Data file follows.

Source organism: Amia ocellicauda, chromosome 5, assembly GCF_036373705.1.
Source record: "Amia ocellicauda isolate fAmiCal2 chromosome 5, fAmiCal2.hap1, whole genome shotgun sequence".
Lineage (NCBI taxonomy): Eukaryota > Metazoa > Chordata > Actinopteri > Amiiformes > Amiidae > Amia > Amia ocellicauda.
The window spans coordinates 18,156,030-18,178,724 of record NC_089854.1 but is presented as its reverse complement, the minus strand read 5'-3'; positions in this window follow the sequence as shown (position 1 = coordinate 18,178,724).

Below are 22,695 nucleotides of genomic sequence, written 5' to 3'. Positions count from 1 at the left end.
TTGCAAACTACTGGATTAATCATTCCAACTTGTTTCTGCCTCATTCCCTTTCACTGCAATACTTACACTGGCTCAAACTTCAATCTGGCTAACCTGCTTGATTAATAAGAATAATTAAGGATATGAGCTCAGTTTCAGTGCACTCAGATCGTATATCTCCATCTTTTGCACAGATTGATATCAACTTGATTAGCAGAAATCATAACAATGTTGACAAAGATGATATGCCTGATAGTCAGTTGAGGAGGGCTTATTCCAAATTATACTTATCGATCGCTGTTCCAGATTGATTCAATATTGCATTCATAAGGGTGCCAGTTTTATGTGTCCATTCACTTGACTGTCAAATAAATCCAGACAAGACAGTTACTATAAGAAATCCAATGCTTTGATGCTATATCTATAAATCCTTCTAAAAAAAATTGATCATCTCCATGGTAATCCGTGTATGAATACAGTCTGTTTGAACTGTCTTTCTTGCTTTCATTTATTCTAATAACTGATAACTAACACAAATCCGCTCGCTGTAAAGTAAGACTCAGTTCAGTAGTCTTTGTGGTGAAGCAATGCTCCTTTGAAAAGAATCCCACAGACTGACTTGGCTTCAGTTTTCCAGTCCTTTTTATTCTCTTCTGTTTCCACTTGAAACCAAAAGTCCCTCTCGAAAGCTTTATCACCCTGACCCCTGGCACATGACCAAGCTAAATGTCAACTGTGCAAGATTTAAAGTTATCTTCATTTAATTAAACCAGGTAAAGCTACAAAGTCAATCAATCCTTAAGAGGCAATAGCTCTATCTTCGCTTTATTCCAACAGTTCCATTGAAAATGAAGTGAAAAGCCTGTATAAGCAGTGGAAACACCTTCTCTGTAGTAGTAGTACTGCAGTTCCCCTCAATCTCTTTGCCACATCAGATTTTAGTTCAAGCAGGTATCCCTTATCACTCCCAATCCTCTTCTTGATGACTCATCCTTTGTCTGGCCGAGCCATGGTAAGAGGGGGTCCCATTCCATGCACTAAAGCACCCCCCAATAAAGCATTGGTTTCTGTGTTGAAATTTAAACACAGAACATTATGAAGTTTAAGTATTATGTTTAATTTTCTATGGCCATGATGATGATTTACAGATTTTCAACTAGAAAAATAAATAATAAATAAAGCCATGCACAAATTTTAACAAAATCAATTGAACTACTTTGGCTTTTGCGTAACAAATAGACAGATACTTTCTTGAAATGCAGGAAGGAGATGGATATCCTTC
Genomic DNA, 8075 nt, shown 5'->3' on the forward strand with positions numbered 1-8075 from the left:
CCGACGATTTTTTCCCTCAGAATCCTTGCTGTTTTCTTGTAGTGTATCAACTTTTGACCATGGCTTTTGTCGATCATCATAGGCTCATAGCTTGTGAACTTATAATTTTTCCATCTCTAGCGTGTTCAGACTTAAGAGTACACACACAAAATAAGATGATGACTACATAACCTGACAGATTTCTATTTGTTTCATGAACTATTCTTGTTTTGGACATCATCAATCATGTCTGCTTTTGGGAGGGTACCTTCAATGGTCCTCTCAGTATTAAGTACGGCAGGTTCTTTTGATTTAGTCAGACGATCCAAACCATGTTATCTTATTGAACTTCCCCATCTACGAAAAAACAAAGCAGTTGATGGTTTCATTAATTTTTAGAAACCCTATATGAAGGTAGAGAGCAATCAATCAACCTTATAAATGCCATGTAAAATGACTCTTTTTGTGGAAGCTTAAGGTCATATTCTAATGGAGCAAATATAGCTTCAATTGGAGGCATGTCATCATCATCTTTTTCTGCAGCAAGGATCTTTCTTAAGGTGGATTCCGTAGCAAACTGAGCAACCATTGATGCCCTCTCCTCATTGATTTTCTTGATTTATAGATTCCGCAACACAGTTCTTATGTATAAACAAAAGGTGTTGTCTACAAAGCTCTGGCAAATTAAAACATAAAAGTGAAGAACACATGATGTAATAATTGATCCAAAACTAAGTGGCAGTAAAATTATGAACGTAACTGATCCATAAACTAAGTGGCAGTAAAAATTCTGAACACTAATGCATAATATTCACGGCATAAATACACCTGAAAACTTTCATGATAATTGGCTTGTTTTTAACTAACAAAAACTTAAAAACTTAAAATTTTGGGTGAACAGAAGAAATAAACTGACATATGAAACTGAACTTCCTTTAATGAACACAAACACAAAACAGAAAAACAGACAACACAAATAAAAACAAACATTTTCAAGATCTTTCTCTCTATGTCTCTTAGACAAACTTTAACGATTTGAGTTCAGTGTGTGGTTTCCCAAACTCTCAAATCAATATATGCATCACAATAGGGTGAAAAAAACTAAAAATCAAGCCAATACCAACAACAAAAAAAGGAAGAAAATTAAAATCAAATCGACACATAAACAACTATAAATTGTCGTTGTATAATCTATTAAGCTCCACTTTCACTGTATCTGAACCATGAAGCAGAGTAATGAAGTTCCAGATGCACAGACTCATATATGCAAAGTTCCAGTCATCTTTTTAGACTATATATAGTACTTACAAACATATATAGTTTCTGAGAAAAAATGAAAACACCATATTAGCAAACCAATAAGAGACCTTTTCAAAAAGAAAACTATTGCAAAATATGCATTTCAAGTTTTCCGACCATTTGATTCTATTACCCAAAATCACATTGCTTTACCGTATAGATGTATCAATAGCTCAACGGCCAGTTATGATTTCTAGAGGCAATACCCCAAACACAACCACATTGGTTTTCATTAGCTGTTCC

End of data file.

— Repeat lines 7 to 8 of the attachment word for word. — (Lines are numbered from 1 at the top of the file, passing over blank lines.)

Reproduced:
Genomic DNA, 8075 nt, shown 5'->3' on the forward strand with positions numbered 1-8075 from the left:
CCGACGATTTTTTCCCTCAGAATCCTTGCTGTTTTCTTGTAGTGTATCAACTTTTGACCATGGCTTTTGTCGATCATCATAGGCTCATAGCTTGTGAACTTATAATTTTTCCATCTCTAGCGTGTTCAGACTTAAGAGTACACACACAAAATAAGATGATGACTACATAACCTGACAGATTTCTATTTGTTTCATGAACTATTCTTGTTTTGGACATCATCAATCATGTCTGCTTTTGGGAGGGTACCTTCAATGGTCCTCTCAGTATTAAGTACGGCAGGTTCTTTTGATTTAGTCAGACGATCCAAACCATGTTATCTTATTGAACTTCCCCATCTACGAAAAAACAAAGCAGTTGATGGTTTCATTAATTTTTAGAAACCCTATATGAAGGTAGAGAGCAATCAATCAACCTTATAAATGCCATGTAAAATGACTCTTTTTGTGGAAGCTTAAGGTCATATTCTAATGGAGCAAATATAGCTTCAATTGGAGGCATGTCATCATCATCTTTTTCTGCAGCAAGGATCTTTCTTAAGGTGGATTCCGTAGCAAACTGAGCAACCATTGATGCCCTCTCCTCATTGATTTTCTTGATTTATAGATTCCGCAACACAGTTCTTATGTATAAACAAAAGGTGTTGTCTACAAAGCTCTGGCAAATTAAAACATAAAAGTGAAGAACACATGATGTAATAATTGATCCAAAACTAAGTGGCAGTAAAATTATGAACGTAACTGATCCATAAACTAAGTGGCAGTAAAAATTCTGAACACTAATGCATAATATTCACGGCATAAATACACCTGAAAACTTTCATGATAATTGGCTTGTTTTTAACTAACAAAAACTTAAAAACTTAAAATTTTGGGTGAACAGAAGAAATAAACTGACATATGAAACTGAACTTCCTTTAATGAACACAAACACAAAACAGAAAAACAGACAACACAAATAAAAACAAACATTTTCAAGATCTTTCTCTCTATGTCTCTTAGACAAACTTTAACGATTTGAGTTCAGTGTGTGGTTTCCCAAACTCTCAAATCAATATATGCATCACAATAGGGTGAAAAAAACTAAAAATCAAGCCAATACCAACAACAAAAAAAGGAAGAAAATTAAAATCAAATCGACACATAAACAACTATAAATTGTCGTTGTATAATCTATTAAGCTCCACTTTCACTGTATCTGAACCATGAAGCAGAGTAATGAAGTTCCAGATGCACAGACTCATATATGCAAAGTTCCAGTCATCTTTTTAGACTATATATAGTACTTACAAACATATATAGTTTCTGAGAAAAAATGAAAACACCATATTAGCAAACCAATAAGAGACCTTTTCAAAAAGAAAACTATTGCAAAATATGCATTTCAAGTTTTCCGACCATTTGATTCTATTACCCAAAATCACATTGCTTTACCGTATAGATGTATCAATAGCTCAACGGCCAGTTATGATTTCTAGAGGCAATACCCCAAACACAACCACATTGGTTTTCATTAGCTGTTCC